The Three Things You Need to Know Before the Trade

Friday, Jun 8, 2012

The Three Things You Need to Know Before the Trade


Many times trading gets boiled down to the entry, the profit target, and stop loss. Sure, these are important, in fact they are the building blocks of a trading plan, but they aren’t all that you need to know. Quite frankly, they are the last three things you need to know. So then what are the first three things that you must do before the trade? These first three things are the most influential because they determine the following:


  • Which pair you will even consider for a trade
  • Which direction you will enter a trade
  • Which time frame to focus on
  • Which strategy to use
  • How much risk tolerance you will need


The last step of a trade – the last thing you need to consider – before the entry is your risk to reward ration but all-too-often this becomes the point at which traders begin their trading plan and it’s why so many traders struggle. Unfortunately it’s because they don’t understand the larger forces at work: the risk environment, the economic environment, and the dominant psychology of the symbol they are trading.


We’ll examine these broadly in this article and re-visit this topic in more detail in the future, but let’s start the conversation now.


  1. Economic Calendar - Before the trade, any trade, I make sure I am keenly aware of the economic calendar and dominant headlines not just for today but what happened while I was away from my trading computer. For economic releases that means looking at the week in its entirety with particular emphasis on the session that proceeded, the current session, and what the market could be looking ahead to. For the headlines, I will look to sites like Forex Factory and Bloomberg to see what traders are reacting to and therefore discounting into the market. This allows me to gauge the potential risk of the session, when volatility is most likely to increase, and what time frames I will consider in this environment.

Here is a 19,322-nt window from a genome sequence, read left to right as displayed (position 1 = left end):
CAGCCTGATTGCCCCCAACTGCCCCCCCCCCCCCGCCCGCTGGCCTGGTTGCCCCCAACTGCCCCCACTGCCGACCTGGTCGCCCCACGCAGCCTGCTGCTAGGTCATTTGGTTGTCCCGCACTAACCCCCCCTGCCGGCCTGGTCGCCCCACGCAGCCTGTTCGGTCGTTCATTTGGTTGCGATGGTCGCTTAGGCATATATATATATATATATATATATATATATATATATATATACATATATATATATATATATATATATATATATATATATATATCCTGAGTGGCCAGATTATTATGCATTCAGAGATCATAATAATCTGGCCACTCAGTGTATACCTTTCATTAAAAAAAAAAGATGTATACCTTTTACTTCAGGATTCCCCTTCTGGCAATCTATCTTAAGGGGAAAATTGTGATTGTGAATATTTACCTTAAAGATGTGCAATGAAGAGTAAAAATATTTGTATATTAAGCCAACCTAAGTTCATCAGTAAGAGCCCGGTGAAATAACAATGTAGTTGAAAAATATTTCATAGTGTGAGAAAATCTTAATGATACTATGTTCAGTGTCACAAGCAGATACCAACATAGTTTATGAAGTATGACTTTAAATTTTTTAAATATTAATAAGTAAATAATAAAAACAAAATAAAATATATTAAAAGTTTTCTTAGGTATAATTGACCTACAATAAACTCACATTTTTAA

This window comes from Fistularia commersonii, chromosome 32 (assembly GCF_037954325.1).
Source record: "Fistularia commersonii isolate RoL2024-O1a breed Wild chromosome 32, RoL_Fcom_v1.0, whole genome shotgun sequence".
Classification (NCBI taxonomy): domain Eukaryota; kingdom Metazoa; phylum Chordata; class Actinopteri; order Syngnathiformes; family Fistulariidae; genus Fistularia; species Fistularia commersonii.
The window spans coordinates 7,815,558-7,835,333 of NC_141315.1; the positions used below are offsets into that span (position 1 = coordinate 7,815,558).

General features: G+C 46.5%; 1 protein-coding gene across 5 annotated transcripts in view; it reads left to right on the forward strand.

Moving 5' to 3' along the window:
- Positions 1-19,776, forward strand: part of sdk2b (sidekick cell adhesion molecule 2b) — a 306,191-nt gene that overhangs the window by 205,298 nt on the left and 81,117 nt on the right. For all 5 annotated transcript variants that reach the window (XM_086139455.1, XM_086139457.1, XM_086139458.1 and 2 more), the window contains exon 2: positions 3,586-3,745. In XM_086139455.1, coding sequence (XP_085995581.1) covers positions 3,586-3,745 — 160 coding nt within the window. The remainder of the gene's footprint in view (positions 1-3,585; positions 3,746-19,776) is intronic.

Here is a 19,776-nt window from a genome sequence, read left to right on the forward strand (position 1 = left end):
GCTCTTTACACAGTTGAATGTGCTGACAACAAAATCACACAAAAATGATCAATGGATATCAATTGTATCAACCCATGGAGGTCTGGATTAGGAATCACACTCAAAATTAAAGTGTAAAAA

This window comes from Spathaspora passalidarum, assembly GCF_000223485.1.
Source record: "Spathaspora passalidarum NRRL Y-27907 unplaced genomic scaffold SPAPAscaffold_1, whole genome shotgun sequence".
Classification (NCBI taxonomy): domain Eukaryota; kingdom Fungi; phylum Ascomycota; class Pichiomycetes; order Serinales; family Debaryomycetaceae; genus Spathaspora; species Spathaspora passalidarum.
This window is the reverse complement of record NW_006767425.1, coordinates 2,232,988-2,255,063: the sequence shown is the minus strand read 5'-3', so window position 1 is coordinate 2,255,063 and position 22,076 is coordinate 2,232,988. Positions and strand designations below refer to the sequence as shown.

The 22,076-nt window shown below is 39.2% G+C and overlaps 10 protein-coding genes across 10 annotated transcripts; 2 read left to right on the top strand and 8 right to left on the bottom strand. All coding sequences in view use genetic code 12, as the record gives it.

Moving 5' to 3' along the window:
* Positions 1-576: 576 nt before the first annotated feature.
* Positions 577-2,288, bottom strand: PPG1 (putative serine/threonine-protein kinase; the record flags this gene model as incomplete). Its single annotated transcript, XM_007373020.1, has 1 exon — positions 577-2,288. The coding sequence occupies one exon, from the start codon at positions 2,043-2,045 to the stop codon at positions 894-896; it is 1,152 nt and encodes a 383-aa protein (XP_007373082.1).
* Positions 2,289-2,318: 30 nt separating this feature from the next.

2. Directional Bias - Time frame selection is determined in great part by identifying the Directional Bias in the market. Whatever symbol you are trading, the daily time frame is the first consideration and not necessarily for a trade, but to know what the dominant psychology of the market is. This is done by using my 34EMA Wave and GRaB candles. By understanding the sentiment, momentum, and trend in the markets you are actually identifying whether it’s the bulls or bears or NO ONE who’s in the driver seat. Trending daily time frames have what I call a “trending Directional Bias” and that is the best type of market to focus your efforts on because there is a clear, dominant psychology. You want someone behind the wheel. You really shouldn’t care if it’s a bull or bear (you didn’t know bulls and bears could drive!?)  If there is a trending Directional Bias, entering a trade with the trend is valid across all intraday time frames, and of course on the daily itself. However it would be best to limit counter-trend entries to only short-term time frames like the five, 15, and 30-minute. It is always the path of least resistance to follow the trend and therefore better to trade a symbol that has a trend on the daily.
  3. Cost per Trade - Another aspect of a trade is cost and pip movement. Many traders do not factor in the cost for a trade before they enter in terms of understanding the spread – and this can change slightly for each of the major sessions. Cost per trade can also include rollover if applicable to your trading account and depending upon how long you hold the position. Longer-term time frames are not impacted as greatly by a short-term time entry and may be reconsidered if the pip movement doesn’t justify taking the trade because of the spread. Pip movement ranges are part of that same discussion. Each market has a rhythm of its own whether we’re talking about a stock, futures contract, or forex pair. For forex, I know exactly what the expected pip movement range is for each pair I trade during each hour of the day! This is a must. Consider this: If a trader were to reference the hours between 8:00am and Noon EST and use that as a gauge for pip movement for 8:00pm to Midnight, their expectations would be severely off the mark since the pip movement between the European, U.K. and U.S. overlap can be (sometimes) twice that of the Asian session.

Keep these three things in mind as you prepare to enter any trade. For more education and analysis, check out the

Posted By: 

Raghee Horner

Raghee Horner, chief currency analyst for IBFX, provides her personal daily trading tips and insights through An experienced trader with over fifteen years in the markets, Raghee is the co-founder of EZ2Trade Software and has taught her brand of technical analysis and charting strategies to students all over the world. She is an international author and has taught currencies, futures, and equities trading for over a decade.